Saba Qizilbash: I have a BFA degree in painting from National College of Arts Lahore and an MA in Art Education from the Rhode Island school of Design. I grew up in Abu Dhabi and spent my teenage years in Lahore. I returned to UAE in 2006 and have been living here since.
It has been a long journey with no shortcuts. I believe I have developed my practice by patiently and consistently dedicating time towards it. It was somewhere in 9th grade that I decided that I wanted to be an artist. I remember spending long afternoons sketching still-lifes propped up on my bed. When I joined NCA in Lahore, I would have a professional drawing model come to my home in the evenings so that I could practice anatomy and proportions. By the time I was in 3rd year, I had began teaching Figure drawing from my home studio. After moving to Dubai I began teaching at university level and gradually began showing in local galleries.
This isolation has required us to slow down certain social aspects of our lifestyle. My usual routine includes spending at an average 6 hours a day in my studio. Without the distraction of commuting and socializing, I have managed to spend uninterrupted hours researching on many areas within my practice. I imagined that I would be able to catch up on the pile of books that have been accumulating from my travels but I have found it surprisingly hard to focus. Instead I find myself wanting to experiment with newer surfaces, colour interaction within resin, newer drawing tools and landscapes. I have finally found time to understand my Nikon D7000 a bit better and try and rely on my tripod and good lighting for documentation and portrait photography.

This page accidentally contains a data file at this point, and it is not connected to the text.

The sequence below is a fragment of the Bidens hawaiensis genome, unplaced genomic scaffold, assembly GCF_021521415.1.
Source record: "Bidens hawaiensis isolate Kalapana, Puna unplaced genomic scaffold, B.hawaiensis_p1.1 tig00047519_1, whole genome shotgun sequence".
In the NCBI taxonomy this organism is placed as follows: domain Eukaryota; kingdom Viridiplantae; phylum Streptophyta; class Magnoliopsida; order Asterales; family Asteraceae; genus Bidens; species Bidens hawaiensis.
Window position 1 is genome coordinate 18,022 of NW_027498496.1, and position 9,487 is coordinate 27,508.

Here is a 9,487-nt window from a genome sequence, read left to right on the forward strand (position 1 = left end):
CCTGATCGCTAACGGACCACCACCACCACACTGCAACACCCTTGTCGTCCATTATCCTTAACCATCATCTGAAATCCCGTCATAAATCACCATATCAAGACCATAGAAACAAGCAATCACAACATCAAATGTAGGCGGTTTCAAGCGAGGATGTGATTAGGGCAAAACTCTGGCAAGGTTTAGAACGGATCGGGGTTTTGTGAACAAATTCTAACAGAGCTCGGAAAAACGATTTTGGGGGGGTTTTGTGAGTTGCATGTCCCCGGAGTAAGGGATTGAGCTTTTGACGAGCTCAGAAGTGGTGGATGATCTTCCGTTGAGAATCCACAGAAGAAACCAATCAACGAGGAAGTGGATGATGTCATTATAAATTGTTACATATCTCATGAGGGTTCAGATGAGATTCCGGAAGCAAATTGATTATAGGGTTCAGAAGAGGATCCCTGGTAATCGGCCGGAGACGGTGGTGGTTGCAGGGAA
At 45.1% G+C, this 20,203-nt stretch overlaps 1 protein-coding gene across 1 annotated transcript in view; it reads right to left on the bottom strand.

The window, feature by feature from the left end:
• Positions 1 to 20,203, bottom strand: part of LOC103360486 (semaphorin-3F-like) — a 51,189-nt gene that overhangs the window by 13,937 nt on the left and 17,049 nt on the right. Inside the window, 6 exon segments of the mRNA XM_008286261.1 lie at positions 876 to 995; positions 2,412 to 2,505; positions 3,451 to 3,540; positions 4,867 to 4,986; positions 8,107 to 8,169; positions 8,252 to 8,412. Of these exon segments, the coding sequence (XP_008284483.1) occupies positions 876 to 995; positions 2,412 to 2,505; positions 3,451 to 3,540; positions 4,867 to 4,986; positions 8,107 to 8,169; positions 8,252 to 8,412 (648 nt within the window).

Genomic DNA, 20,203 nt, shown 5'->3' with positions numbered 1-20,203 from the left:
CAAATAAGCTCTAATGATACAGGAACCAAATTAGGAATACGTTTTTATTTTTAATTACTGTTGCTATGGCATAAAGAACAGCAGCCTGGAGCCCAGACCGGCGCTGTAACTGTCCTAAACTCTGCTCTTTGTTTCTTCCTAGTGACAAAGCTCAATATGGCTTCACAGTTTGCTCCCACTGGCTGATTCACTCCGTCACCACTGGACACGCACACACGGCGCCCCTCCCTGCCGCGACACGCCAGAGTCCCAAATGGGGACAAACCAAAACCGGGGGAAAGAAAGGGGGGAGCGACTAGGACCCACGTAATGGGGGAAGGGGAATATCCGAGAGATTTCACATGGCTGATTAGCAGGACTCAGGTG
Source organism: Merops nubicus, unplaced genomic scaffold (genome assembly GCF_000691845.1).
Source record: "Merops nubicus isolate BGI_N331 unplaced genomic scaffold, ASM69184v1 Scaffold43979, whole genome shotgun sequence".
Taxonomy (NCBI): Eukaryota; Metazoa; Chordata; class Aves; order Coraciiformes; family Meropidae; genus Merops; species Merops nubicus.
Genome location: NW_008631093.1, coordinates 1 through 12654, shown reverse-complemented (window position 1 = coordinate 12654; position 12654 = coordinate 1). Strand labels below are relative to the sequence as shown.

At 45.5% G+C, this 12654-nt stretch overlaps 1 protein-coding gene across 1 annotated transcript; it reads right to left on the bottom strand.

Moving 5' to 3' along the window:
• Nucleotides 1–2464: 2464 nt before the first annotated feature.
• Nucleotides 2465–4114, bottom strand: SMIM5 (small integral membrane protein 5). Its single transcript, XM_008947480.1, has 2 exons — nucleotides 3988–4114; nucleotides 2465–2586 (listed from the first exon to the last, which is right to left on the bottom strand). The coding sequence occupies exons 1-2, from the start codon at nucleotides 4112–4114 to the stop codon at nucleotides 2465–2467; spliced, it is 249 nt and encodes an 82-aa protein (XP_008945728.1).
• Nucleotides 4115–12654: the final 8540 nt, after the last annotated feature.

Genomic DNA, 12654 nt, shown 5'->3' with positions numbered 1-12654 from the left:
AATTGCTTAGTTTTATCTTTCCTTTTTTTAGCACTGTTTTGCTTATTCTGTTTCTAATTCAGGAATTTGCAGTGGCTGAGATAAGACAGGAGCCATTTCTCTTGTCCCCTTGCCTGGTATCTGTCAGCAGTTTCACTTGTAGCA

I try to keep in touch with the people within the art world who are supportive of my work. I make an attempt to share my studio process on my social media to garner an interest in my practice. I also remain open minded about opportunities. Its quite clear to me that I can’t exist under a rock and hope one day to be discovered quite by chance. The hard work and effort has to come from my side.
So much of the commercial side of the art world is still such a mystery to me. I do understand this much that it's important to be consistent and regular with showing and sharing your work in order to remain relevant.
It's extremely hard to sustain a career as a studio artist unless you are disciplined and highly self motivated. Unlike professions where you clock in hours or sit in a communal space under the watchful eye of your boss, as a studio artist you really have to set your own goals. I tell my students that you have to dedicate a consistent number of hours in your studio on daily basis. Some days you may feel uninspired. The other days you may find yourself gushing with ideas. And then there are the in between days when you just have to keep your head down and focus on completing projects. The important thing is to enter your studio regardless of how productive you actually feel. It is also a good practice to learn how to document your own work and keep a clear record of your past shows, research folders and albums of your exhibition openings.